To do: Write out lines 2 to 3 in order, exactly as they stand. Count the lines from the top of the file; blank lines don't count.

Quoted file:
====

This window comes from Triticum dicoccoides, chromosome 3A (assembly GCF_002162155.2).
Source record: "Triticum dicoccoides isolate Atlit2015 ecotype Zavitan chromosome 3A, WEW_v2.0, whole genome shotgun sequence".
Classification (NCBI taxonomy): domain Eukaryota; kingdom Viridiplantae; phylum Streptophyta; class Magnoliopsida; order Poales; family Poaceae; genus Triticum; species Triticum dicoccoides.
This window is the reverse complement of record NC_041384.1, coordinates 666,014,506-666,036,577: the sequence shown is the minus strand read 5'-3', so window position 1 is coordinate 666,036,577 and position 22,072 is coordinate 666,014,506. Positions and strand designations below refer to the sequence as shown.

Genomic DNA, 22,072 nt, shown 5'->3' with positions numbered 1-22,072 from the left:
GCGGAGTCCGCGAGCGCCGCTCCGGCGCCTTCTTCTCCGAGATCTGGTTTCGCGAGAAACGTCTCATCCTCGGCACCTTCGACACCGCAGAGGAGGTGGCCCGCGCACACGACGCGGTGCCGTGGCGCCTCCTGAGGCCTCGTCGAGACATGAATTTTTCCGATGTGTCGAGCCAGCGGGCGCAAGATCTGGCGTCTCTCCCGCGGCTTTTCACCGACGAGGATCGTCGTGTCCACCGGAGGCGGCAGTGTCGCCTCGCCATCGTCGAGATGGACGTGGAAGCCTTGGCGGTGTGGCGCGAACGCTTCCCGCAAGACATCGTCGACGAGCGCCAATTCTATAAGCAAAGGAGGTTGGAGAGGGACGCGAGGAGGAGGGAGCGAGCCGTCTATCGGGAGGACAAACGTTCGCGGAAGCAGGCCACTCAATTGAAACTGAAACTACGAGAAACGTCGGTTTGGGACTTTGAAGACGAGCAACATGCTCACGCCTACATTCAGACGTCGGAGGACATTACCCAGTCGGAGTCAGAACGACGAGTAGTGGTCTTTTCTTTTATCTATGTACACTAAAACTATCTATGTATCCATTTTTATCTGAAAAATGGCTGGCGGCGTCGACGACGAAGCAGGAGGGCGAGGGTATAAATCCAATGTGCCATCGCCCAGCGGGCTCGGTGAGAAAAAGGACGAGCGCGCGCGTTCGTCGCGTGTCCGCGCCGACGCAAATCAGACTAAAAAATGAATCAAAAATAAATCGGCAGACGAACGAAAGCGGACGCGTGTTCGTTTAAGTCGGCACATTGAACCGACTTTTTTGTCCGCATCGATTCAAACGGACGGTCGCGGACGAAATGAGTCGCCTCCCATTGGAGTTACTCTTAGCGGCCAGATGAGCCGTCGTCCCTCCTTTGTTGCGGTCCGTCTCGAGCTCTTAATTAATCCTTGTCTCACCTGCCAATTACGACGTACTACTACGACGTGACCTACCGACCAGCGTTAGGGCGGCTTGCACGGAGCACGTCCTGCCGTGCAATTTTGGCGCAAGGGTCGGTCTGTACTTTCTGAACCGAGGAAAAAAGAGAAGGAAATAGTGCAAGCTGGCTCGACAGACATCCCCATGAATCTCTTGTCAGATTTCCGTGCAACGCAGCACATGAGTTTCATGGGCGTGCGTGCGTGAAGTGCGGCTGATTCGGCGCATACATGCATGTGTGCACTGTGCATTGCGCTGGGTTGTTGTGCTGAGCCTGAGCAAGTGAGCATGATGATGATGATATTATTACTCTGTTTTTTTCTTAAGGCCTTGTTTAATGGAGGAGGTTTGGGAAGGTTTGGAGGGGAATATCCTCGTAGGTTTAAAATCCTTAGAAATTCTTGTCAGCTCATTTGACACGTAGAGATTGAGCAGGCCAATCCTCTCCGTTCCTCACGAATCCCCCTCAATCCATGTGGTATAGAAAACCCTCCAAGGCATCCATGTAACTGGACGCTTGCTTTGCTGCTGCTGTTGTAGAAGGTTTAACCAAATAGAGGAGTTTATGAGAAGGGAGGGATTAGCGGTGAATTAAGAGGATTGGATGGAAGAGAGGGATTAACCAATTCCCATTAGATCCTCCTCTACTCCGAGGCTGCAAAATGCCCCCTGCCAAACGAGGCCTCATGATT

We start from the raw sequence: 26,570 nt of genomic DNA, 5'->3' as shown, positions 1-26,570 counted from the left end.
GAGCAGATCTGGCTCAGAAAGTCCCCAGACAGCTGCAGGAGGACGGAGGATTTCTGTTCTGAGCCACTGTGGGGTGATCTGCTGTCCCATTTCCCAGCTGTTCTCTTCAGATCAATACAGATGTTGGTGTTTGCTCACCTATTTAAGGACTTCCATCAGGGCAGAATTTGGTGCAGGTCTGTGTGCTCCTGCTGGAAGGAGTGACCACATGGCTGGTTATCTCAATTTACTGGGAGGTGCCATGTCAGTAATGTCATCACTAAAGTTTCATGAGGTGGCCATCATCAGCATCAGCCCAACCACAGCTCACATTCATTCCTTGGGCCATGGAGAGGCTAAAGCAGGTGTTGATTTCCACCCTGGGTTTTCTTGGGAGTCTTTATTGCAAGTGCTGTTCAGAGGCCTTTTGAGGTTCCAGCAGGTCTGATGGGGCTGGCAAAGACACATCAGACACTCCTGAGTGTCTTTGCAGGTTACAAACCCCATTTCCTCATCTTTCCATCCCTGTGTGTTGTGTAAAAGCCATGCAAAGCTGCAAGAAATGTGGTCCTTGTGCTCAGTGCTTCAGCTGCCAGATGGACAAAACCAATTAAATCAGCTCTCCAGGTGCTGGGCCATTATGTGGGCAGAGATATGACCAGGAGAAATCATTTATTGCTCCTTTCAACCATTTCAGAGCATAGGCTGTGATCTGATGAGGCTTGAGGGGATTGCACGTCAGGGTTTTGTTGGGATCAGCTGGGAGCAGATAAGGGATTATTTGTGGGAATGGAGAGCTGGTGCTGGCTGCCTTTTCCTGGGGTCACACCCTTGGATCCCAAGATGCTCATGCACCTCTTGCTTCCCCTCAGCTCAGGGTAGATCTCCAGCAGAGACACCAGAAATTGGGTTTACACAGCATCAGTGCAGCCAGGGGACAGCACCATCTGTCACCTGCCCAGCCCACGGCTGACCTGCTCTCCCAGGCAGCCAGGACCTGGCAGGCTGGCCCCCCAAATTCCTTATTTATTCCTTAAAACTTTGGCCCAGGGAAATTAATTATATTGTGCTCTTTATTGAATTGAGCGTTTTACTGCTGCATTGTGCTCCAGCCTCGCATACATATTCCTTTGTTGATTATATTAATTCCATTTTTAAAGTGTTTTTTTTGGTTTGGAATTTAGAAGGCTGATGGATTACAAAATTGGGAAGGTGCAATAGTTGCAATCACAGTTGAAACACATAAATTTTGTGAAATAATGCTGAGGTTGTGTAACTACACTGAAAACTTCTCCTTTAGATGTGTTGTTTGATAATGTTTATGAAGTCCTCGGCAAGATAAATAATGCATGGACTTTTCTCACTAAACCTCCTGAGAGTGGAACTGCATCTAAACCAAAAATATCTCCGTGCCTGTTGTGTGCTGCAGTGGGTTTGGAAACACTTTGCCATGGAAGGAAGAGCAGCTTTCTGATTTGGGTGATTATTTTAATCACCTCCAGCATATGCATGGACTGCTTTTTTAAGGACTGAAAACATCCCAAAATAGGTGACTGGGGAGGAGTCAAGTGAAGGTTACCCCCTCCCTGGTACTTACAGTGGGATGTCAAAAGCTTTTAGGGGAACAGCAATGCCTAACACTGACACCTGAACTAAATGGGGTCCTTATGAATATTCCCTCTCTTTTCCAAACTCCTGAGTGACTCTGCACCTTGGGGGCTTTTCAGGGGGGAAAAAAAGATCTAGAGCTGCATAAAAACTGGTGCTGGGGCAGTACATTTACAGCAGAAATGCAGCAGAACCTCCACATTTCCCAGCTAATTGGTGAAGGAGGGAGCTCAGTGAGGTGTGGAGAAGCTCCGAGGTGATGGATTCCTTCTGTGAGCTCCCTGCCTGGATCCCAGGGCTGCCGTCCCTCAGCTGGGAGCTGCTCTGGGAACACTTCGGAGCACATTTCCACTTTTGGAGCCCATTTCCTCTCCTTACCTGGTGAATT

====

Source record: "Triticum dicoccoides isolate Atlit2015 ecotype Zavitan chromosome 3A, WEW_v2.0, whole genome shotgun sequence".
Classification (NCBI taxonomy): domain Eukaryota; kingdom Viridiplantae; phylum Streptophyta; class Magnoliopsida; order Poales; family Poaceae; genus Triticum; species Triticum dicoccoides.